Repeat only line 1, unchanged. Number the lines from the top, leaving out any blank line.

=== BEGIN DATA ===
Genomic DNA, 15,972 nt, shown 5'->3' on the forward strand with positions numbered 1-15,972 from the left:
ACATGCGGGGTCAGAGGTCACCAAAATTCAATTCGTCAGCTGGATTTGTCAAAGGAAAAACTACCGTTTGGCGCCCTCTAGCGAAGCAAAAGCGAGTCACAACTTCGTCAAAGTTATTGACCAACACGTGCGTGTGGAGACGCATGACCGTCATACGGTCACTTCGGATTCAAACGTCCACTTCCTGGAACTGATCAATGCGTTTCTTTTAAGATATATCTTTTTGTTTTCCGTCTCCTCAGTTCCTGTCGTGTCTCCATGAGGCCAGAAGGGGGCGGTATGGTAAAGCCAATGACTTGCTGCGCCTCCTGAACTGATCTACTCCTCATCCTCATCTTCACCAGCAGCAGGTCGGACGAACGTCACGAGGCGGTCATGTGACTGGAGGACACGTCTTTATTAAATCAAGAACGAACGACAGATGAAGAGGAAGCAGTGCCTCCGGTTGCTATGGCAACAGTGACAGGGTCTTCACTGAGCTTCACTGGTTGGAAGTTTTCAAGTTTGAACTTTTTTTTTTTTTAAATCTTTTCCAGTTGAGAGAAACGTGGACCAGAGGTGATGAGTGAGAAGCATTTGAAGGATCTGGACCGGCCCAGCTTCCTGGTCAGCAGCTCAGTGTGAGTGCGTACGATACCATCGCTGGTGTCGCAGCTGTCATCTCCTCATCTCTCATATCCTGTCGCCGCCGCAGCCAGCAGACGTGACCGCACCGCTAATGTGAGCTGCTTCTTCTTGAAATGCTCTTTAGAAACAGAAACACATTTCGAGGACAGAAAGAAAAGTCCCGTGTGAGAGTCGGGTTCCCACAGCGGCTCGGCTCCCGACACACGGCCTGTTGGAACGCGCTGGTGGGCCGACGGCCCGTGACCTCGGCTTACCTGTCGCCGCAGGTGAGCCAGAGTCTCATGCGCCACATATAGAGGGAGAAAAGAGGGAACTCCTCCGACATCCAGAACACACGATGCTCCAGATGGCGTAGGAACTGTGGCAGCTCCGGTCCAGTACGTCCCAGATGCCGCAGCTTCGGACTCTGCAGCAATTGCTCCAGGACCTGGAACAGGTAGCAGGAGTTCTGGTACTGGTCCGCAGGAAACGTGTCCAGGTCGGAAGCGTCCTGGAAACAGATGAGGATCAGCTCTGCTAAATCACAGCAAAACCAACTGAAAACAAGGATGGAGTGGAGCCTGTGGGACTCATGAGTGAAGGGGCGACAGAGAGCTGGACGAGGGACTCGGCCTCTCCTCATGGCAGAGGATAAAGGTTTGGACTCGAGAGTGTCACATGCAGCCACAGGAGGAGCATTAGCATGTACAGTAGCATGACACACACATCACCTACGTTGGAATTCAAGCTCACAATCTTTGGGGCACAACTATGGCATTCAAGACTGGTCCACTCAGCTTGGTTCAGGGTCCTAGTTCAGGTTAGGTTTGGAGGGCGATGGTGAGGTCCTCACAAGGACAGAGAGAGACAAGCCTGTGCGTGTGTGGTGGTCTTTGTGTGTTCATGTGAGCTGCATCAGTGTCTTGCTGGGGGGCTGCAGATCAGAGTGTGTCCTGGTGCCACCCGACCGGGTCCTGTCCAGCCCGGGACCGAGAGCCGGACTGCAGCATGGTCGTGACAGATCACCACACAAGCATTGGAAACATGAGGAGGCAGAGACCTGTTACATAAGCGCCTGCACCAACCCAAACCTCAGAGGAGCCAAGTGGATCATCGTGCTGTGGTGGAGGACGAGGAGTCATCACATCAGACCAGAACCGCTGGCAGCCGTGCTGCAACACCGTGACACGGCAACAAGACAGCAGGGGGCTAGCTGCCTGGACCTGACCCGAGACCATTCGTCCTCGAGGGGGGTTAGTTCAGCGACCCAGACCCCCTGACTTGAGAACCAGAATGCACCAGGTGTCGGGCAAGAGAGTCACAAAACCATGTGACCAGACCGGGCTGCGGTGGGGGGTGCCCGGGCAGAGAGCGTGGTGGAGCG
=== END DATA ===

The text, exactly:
Genomic DNA, 15,972 nt, shown 5'->3' on the forward strand with positions numbered 1-15,972 from the left: